As the debate about price points for games rages, Microsoft hints at its position.
Microsoft has alluded that it might consider raising the prices of first-party video games. While coy about its decision for Xbox games, it suggests that higher price-points are justified.
The cost of games is always going to be a hot topic. On one hand, the retail price of AAA games hasn’t fluctuated for generations despite inflation and development costs sky-rocketing. Also, with more flash sales on digital storefronts, cheap games are in abundance. On the other hand, though, microtransactions and season passes are also asking players to continue to pay for the games they are playing.
It’s an argument the industry and consumer are likely rarely going to see eye to eye on.
Well, in terms of Microsoft first-party games, it’s possible we might see the base price going up. Microsoft’s CFO Tim Stuart said during the Jefferies Interactive Entertainment conference (transcribed by Seeking Alpha, via GamesIndustry.biz) that the company is considering a hike. That news isn’t coming yet though. Stuart said, “We’re not making specific announcements on first-party pricing yet. So we’ll do that sort of in due time.”
He did allude to a position though, saying the company will look at competitors. He said: “I think we’ll look at publishers to make the right decision for their content. If they can drive a premium price point or a higher price point, I think that’s warranted. Prices have not gone up in — what, for a couple of generations now, so it’s not unheard of to see things like this going on.”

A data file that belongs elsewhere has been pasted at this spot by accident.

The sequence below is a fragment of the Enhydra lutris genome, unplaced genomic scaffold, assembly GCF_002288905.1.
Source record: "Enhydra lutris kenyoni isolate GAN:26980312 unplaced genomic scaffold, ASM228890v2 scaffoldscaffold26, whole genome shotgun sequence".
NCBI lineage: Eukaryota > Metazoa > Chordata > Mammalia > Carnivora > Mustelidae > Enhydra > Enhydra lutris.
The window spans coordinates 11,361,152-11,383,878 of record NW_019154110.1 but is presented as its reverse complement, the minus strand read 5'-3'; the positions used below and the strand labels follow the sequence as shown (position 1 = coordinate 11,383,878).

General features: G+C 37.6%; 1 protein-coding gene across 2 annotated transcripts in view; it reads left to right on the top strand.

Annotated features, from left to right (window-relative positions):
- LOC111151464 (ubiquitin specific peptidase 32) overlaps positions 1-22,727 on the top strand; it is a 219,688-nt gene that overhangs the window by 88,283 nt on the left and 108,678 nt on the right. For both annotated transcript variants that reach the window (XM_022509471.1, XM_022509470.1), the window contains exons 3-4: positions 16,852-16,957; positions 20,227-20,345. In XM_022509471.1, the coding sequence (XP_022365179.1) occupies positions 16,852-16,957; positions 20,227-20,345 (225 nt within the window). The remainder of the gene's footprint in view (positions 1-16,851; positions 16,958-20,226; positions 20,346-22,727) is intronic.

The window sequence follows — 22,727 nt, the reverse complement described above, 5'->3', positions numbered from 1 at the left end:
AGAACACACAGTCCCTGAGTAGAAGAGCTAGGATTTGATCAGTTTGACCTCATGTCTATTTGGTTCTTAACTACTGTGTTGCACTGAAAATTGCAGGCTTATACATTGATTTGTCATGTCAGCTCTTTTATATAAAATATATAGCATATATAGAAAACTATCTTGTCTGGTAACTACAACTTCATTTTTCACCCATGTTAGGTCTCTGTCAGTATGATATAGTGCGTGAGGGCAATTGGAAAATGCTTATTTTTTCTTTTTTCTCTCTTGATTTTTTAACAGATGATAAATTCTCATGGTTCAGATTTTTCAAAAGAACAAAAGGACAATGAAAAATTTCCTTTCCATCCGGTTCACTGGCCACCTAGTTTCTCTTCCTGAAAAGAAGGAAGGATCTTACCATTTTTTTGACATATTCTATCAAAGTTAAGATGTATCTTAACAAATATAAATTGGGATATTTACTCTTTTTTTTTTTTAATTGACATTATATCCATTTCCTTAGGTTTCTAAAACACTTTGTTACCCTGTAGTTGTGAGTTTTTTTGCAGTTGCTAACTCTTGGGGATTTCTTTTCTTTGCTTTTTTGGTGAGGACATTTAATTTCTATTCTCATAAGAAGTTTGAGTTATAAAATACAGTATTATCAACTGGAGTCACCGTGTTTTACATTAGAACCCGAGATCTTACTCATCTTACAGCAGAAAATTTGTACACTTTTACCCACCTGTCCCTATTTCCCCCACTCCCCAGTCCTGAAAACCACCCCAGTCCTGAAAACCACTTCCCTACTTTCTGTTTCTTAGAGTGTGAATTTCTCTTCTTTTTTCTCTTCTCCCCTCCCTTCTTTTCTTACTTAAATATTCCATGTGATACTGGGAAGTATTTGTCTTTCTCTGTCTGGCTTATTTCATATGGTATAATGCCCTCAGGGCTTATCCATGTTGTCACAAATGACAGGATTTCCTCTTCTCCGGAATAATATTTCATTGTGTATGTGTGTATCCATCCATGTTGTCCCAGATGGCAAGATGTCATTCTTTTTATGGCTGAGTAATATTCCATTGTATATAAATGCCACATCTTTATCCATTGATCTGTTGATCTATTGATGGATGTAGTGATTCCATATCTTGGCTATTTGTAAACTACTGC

Stuart cited the increasing development costs of games for a reason that the industry is starting to consider the move. He said: “Games are getting more expensive to create. They’re driving revenue growth as well, and they’re looking for opportunities to go create more monetization for the support of that content creation. And that’s when you see a little bit of the game pricing going up.”
He added: “Content creation costs go up. These publishers and content creators, including ourselves, want to make sure you’re driving the right gross margin profiles, the right earnings profiles of what it takes to build these new, awesome, amazing games.”
Microsoft is not alone in taking a long hard look at the price of games. Both Sony and 2K Games have already defended the cost for next-generation games. With enough movement, that could become standard quickly.
In Microsoft’s favour, it’s worth noting that Game Pass is a way to sidestep a steep barrier to entry. These first-party games will be coming to Game Pass, meaning many consumers won’t be buying Microsoft Studios games at face value. However, this discussion about rising prices as we move into a new generation is unlikely to go away anytime soon.